New electric cars from Hyundai, Kia, and Ford will be able to help other stranded electric vehicles – by giving them a top-up with an extension cord.
There is now a solution for dead batteries in electric cars.
New technology enables certain examples to share their power with other electric cars, to give them a jump start if they run out of juice.
The latest electric cars from Hyundai, Kia and Ford have the ability to share their battery power with another vehicle that is running low and needs a bit of a boost.
One hour of charging from these electric vehicles should deliver enough energy to drive a stranded electric car between 10km and 20km (depending on the model).
This could be enough to get the stranded car to a nearby fast charger.
It’s the modern equivalent of assisting another motorist of a petrol or diesel car with a small can of fuel.
Except in this instance, the electric car donating its power already has the spare energy on board – and no-one needs to fetch a fuel can.
Electric car manufacturers say vehicle-to-vehicle charging won’t become widespread, but it’s good to know the technology exists.
The new Hyundai Ioniq 5 and its twin, the jointly-developed Kia EV6, can power another electric car – or a lap top computer or a food mixer.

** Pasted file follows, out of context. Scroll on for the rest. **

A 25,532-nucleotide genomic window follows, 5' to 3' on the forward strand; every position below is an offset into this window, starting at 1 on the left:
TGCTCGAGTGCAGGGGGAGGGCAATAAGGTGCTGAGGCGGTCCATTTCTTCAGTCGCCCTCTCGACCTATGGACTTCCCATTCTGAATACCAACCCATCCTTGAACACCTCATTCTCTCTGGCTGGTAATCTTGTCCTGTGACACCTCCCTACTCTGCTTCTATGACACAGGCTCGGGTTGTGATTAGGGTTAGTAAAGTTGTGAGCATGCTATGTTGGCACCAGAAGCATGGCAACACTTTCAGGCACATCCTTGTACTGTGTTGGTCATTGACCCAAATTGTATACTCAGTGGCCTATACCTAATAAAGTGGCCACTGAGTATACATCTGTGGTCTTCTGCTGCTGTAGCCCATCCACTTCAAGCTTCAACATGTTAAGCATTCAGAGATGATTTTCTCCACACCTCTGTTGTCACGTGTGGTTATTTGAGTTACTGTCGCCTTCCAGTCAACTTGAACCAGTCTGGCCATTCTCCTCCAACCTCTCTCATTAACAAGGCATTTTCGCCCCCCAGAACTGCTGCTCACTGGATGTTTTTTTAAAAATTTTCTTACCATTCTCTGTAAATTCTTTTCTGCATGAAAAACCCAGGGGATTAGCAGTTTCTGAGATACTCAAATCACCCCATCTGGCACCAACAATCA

The Ford F-150 Lightning pick-up in the US can run power tools, or charge a stranded electric car.
The charging rates on the Hyundai and Kia cars are 3.6kW (which delivers 50 per cent faster charging power than a 2.3kW household socket).
The Ford F-150 Lighting can recharge other vehicles at a rate of 7.2kW or 9.6kW when equipped with the right adaptors, which would deliver in excess of 30km driving range to a stranded electric car after an hour of charging.
To date, Tesla cars do not offer the ability to charge other electric vehicles.
Outlining the benefits of vehicle-to-vehicle charging, a statement from Ford said: “Just as (mobile) phones and the internet changed our way of life, electric vehicles are poised to do the same with a wide range of new services and features.”